Having gone through step 1, you should have a CSV file with phenotypes and covariates, and having completed step 3 you shoud also have per-gene CSV files with the gene effect scores. The last step of PWAS is to simply look for statistical correlations between the phenotypes to the gene scores, in order to uncover gene-phenotype associations (with resepct to the functional variability captured by the pre-calculated gene effect scores, which, in the default case where FIRM has been used as the variant assessment tool, reflect the estimated fucntions of the proteins coded by those genes). In fact, this step consists of nothing more than routine statistical methods (linear and logistic regression), and you could, in principle, use any statistics software of your choice (e.g. PLINK, R, etc.). Still, PWAS comes with its own built-in implementation which also provides, on top p-values, some additional unique metrics. Unless you feel very confident that you know what you are doing, it is recommended that you just use the implementation of PWAS, as provided by the pwas_test_genes command.

To continue our ongoing UKBB example, let's say we want to find PWAS associations for type-II diabetes. Then simply run:

.. code-block:: cshell

mkdir ./ukbb_imputation_per_gene_type2_diabetes_pwas_results pwas_test_genes --dataset-file=./ukbb_dataset.csv --gene-effect-scores-dir=./ukbb_imputation_gene_effect_scores/ --per-gene-pwas-results-dir=./ukbb_imputation_per_gene_type2_diabetes_pwas_results/ --sample-id-col=eid --phenotype-col="Type 2 diabetes" --covariate-cols-json-file=./ukbb_covariate_columns.json

This process will go through each gene in ./ukbb_imputation_gene_effect_scores/ and run a logistic regression test of the "Type 2 diabetes" column in ./ukbb_dataset.csv against the gene's effect scores (while also taking into account the covariates in the columns specified by ./ukbb_covariate_columns.json). It will save the resulted summary statistics of each gene as a separate CSV file in ./ukbb_imputation_per_gene_type2_diabetes_pwas_results/.

This process too can be computationally intenstive (in terms of CPU time), especially for large datasets (with many samples and covariates) such as the UKBB. Fortunately, the pwas_test_genes command comes with a built-in functionality that allows one to distribute it across many computing resources. For full details on that, please refer to its help message. As an example, if you want to distribute the process across 1,000 tasks and send them to run on a cluster managed by SLURM, simply run:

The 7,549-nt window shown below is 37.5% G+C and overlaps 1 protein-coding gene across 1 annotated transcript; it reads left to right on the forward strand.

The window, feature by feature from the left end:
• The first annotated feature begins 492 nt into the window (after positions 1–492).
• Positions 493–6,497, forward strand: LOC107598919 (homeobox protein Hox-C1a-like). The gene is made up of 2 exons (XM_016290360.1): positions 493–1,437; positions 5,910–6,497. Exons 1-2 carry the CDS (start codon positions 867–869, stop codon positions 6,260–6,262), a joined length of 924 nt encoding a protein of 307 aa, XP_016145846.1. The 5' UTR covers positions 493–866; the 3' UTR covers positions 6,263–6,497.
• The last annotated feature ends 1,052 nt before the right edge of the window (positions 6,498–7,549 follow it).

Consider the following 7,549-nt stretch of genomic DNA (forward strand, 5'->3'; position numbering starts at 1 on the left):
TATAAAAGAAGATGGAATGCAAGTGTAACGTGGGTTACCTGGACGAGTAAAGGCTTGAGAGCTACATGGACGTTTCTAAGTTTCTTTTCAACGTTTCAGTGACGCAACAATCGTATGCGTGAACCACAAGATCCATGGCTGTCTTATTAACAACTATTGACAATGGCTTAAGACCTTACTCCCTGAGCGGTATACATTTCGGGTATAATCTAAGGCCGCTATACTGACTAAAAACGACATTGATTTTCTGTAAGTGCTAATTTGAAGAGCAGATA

.. code-block:: cshell

sbatch --array=0-999 --mem=32g -c1 --time=1-0 --wrap="pwas_test_genes --dataset-file=./ukbb_dataset.csv --gene-effect-scores-dir=./ukbb_imputation_gene_effect_scores/ --per-gene-pwas-results-dir=./ukbb_imputation_per_gene_type2_diabetes_pwas_results/ --sample-id-col=eid --phenotype-col='Type 2 diabetes' --covariate-cols-json-file=./ukbb_covariate_columns.json --task-index-env-variable=SLURM_ARRAY_TASK_ID --total-tasks-env-variable=SLURM_ARRAY_TASK_COUNT"

Here too, once everything is done and over with, it will be a good idea to validate that you've got the right number of files. These two command are expected to give you the same number:

.. code-block:: cshell

ls -l ./ukbb_imputation_gene_effect_scores/ | wc -l ls -l ./ukbb_imputation_per_gene_type2_diabetes_pwas_results/ | wc -l

Step 4.2: Collect the results and perform multiple-hypothesis testing correction

To collect the summary statistics calculated in the previous step (which are currently spread across many CSV files) and perform multiple-hypothesis testing correction, simply use the combine_pwas_results command.

In our ongoing example, just run:

.. code-block:: cshell

combine_pwas_results --genes-file=./genes_hg19.csv --per-gene-pwas-results-dir=./ukbb_imputation_per_gene_type2_diabetes_pwas_results/ --results-file=./ukbb_imputation_type2_diabetes_pwas_results.csv